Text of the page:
It is evident that, project manager’s role is highly functional, time bound and very dynamic as he shifts from one project to another and more often than not the deliverables are unique across his projects and has no direct or implied connection.

Program Manager

Program Managers have a more intense role to play when compared with a typical project manager. As we know, their roles is to deliver a vision their audience is highly different that of the project manager’s.

Program Managers heavily interact with

  • The C-Suite team of the company (CEO, CIO, CTO, VPs & Directors)
  • Cross-Department Stakeholders
  • Business Sponsor(s)

Given the nature of the programs, the Program Manager is tasked with

  • defining and planning the organization wide strategy
  • convincing and building consensus among the Senior Leadership teams
  • resolving and managing conflicts among cross-department stakeholders
  • dealing with stakeholder expectations
  • enabling and influencing decision making at the highest table

Program Managers are not concerned with the individual task completion or timelines. Neither are they concerned with budgets of just one project. They have to look everything in entirety all the time. They are likely to dive in when a project presents itself to have a negative impact on the overall program implementation and delivery. Program Managers are more inclined to see how all the related projects stack up to the ultimate organizational goal. They are more of a “Chief Architect” in charge of the castle they are building. Not engaged in getting the brick and mortar mixed or the landscaping but ensure all of these are done and are done as planned.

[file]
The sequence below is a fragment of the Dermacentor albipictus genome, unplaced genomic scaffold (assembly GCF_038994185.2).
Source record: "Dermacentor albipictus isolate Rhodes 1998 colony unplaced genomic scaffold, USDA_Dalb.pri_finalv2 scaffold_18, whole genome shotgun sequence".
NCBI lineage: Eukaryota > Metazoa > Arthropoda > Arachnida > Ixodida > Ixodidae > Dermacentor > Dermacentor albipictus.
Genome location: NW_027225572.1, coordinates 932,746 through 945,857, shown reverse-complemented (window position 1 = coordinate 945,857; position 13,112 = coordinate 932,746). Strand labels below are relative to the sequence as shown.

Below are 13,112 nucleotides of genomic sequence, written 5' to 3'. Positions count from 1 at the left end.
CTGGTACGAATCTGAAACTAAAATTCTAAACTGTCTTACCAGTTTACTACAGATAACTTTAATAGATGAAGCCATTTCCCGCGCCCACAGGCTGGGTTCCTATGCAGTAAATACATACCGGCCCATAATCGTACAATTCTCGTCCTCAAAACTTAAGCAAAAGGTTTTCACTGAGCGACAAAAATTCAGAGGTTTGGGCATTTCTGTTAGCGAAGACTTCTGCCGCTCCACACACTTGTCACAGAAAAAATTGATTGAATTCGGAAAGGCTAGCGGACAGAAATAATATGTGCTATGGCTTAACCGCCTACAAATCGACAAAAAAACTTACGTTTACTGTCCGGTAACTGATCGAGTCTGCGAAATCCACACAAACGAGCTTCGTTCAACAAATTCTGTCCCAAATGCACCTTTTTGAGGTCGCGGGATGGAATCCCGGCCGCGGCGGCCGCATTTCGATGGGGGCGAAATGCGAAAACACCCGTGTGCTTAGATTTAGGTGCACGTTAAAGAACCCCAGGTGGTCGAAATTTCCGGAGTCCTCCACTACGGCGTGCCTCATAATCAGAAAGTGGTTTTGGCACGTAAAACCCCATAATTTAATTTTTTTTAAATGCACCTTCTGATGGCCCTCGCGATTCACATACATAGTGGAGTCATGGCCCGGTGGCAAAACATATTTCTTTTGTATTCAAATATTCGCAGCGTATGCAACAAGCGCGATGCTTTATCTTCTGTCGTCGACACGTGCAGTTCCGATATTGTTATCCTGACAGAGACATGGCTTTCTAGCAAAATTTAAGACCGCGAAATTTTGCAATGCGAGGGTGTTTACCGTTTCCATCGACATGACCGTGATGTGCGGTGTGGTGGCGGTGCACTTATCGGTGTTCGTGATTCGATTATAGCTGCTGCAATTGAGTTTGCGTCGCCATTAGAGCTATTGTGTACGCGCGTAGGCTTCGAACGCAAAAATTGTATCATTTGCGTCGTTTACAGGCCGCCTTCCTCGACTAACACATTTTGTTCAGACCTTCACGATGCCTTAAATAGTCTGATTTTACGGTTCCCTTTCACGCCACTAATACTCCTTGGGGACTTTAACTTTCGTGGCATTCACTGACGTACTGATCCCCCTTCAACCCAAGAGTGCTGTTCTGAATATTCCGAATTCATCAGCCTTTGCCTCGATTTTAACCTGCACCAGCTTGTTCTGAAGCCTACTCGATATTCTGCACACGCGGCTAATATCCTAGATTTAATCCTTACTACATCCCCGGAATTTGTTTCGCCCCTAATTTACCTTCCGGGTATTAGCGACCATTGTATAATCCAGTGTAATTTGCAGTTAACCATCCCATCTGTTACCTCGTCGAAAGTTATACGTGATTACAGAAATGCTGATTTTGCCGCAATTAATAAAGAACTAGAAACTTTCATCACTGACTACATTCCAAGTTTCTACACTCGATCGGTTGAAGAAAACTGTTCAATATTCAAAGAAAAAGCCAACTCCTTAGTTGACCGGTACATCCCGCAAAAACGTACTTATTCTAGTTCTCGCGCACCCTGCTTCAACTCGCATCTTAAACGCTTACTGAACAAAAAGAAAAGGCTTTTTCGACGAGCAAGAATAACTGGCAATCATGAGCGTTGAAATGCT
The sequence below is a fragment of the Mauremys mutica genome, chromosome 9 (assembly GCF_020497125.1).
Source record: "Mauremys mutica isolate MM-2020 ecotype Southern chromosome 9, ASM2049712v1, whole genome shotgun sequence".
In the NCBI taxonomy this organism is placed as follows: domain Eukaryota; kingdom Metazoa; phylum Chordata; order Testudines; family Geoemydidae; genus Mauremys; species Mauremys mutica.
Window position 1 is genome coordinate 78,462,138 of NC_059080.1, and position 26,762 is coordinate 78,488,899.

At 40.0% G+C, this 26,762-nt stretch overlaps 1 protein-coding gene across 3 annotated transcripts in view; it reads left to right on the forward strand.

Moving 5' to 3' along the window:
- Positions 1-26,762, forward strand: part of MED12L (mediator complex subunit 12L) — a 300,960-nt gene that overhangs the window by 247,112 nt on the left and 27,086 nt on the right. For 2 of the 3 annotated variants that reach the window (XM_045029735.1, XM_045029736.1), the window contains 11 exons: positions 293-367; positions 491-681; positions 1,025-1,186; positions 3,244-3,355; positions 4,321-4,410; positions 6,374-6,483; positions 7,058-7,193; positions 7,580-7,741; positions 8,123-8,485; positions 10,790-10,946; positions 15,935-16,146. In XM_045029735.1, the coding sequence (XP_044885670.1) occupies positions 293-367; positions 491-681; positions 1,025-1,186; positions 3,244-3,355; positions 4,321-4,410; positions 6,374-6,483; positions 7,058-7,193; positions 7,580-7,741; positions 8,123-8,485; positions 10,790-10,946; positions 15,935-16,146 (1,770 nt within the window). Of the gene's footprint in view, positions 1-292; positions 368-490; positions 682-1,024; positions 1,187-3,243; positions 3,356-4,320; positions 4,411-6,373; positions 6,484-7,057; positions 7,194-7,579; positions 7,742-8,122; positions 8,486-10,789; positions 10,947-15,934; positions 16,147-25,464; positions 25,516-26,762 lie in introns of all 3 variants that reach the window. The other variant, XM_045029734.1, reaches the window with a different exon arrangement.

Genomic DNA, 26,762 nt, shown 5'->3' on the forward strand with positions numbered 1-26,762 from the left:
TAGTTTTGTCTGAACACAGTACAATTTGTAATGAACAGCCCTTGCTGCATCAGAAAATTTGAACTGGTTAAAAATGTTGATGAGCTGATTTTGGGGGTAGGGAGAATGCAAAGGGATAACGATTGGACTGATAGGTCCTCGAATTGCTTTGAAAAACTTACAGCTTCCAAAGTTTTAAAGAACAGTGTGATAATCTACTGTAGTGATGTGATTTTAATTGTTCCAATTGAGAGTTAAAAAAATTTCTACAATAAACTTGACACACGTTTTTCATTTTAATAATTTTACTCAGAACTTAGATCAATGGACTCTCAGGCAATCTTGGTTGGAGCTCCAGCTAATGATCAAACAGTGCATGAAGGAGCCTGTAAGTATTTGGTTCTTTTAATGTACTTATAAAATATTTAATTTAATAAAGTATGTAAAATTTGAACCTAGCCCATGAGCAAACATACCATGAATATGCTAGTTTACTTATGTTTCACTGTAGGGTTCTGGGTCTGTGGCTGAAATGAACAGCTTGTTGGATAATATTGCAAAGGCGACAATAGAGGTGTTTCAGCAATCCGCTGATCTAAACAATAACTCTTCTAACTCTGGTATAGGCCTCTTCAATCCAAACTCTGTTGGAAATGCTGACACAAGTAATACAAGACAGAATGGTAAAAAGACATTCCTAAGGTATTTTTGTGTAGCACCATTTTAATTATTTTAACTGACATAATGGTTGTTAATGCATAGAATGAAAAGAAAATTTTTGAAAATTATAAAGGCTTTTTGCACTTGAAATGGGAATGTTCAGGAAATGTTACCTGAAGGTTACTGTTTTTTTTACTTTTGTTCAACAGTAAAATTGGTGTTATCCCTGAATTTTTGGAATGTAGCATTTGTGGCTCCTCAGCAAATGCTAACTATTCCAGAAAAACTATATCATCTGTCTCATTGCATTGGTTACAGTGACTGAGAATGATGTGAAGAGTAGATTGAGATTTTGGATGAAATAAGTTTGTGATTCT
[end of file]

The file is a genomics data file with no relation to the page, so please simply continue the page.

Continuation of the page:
How the two work together?

Program Manager has a direct interest in the success of all those related projects that make up the program. Therefore, he is the invisible protector for the project manager and the project team.

A program manager has more visibility and is better positioned to address various conflicts that arise between these inter-related projects.

  • mentor the project managers
  • visibility to inter-project dependencies
  • stake claim and manage distribution of inter-project resources
  • review progress of the project group
  • help with budget and time issues for individual projects
  • leverages Project Managers for timely reporting across projects

Project Managers on the other hand play their part by ensuring the projects are in-sync with the program and its defined budget and timelines. Many a times, the same project manager is charged with other projects of the program and works closely with the program manager.

Project Managers focus on

  • resource alignment and resource skilling to get the job done
  • decide what needs to be outsourced or develop skills in-house
  • keeping resource burnout to the minimal
  • aligning the project team with the project’s goal
  • ensuring project team is aware of their roles and responsibilities
  • keeping the team motivated and productive

All in all, the Program Manager is an extrapolated version of the project manager with a high strategic and greater responsibility quotient.

Who do YOU want to be?

We have so far seen the key responsibilities of both the project and program manager and how they are stacked between them as well as in the overall organization scheme of things. If you are a doer, go-getter and a fire-fighter project manager is more your thing.

At the same time if you are a cool & patient species who likes to build things, are able to visualize for the future, works well with people and diversity; then being a program manager would seem more rewarding.

Parting words – “You cannot go wrong with either of the two!”